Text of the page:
SADLY, we knew this day was coming. For many years, cancer and heart disease have been the biggest killers in Scotland – and they still have a devastating effect. But in the last few years the national records have been revealing a dramatic and disturbing change. Twenty years ago, dementia and Alzheimer’s did not even feature in the five most common causes of death; today, the records show that, for the first time, they have become the biggest killer among women.

Part of the explanation is that the number of Scots surviving the four most common cancers has soared during the last 20 years due to earlier detection and better treatment. We are also all living longer and women live longer than men – therefore they are more likely to suffer the effects. As for the future, the number of over-85s is expected to increase by 110 per cent by 2034, meaning the challenge of dementia is only heading in one direction, putting more of a strain on services that are already under-funded and under-staffed.

In its reaction to the latest figures, Alzheimer Scotland said the data underlined the importance of co-ordinated action - some of which has already been taken. The Scottish Government has laid out several strategies for improving care and support, one of the most important of which is the aim of developing dementia-specific education and training for health and social care professionals. However, overall, there is still very little evidence of the systemic and sustained approach to dementia that is desperately needed.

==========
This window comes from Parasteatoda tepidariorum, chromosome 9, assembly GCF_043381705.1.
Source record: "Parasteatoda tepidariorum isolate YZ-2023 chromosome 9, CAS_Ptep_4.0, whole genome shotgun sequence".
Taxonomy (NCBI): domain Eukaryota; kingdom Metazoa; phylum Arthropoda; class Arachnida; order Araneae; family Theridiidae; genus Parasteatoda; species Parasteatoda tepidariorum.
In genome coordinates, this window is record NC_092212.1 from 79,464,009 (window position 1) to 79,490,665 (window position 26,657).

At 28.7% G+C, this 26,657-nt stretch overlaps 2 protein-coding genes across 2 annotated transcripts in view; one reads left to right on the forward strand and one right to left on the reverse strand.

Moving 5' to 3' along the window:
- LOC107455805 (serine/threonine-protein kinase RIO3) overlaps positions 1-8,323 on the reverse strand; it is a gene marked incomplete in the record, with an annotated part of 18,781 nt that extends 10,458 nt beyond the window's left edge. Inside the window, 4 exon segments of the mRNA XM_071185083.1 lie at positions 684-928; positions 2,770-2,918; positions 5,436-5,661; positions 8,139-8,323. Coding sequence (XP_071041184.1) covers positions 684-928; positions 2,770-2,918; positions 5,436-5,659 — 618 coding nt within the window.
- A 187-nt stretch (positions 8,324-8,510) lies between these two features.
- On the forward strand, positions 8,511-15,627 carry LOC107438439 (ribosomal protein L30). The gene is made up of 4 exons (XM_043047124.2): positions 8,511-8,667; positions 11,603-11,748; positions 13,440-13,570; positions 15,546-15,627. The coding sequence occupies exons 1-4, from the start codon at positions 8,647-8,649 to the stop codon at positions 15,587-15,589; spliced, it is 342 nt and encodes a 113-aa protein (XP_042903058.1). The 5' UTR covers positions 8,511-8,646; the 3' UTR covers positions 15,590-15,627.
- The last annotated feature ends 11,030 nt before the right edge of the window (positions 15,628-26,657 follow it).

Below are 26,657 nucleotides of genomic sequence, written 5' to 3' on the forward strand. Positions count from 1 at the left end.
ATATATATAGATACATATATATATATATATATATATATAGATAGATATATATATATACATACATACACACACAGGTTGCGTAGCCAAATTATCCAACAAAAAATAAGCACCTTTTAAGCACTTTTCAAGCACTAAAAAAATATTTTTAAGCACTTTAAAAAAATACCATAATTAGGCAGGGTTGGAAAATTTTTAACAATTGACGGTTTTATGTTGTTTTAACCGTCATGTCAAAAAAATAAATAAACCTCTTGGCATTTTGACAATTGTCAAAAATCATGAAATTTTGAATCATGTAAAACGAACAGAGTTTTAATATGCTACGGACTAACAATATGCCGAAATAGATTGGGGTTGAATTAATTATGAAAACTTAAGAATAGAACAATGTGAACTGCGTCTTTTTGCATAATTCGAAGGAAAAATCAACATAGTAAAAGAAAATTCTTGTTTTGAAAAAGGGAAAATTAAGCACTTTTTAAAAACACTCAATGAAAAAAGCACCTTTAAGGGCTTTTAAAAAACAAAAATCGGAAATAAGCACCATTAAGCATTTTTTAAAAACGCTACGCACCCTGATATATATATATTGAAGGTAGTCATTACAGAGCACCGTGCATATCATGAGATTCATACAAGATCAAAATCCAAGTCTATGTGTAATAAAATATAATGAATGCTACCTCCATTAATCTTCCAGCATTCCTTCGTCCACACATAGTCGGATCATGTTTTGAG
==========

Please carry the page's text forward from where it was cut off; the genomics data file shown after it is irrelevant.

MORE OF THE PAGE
One of the priorities should be to improve community health and social care and keep people out of hospital, where they can become frailer and more confused. The Government has already started to tackle this with the establishment of health and social care partnerships but there are serious worries over a lack of proper funding, even though investment in better social care would save money in the long run.

Much more can also be done on prevention. Scientists at Glasgow University have recently discovered how a brain injury sustained in a sporting or car accident can develop years later into dementia – we need more research of this kind. Dementia check-ups should also be routine as we get older so problems can be identified as early as possible. And of course every Scot needs to know what they can do themselves to reduce the risks by eating and drinking well and exercising regularly.

All of this needs to be part of a coordinated strategy so we can better prevent dementia as well as improve the lives of those who are living with it. The latest national records have shown the dementia time bomb is ticking louder than ever in Scotland – we need a coordinated, systemic and above all well-funded strategy to prevent the situation from getting a good deal worse.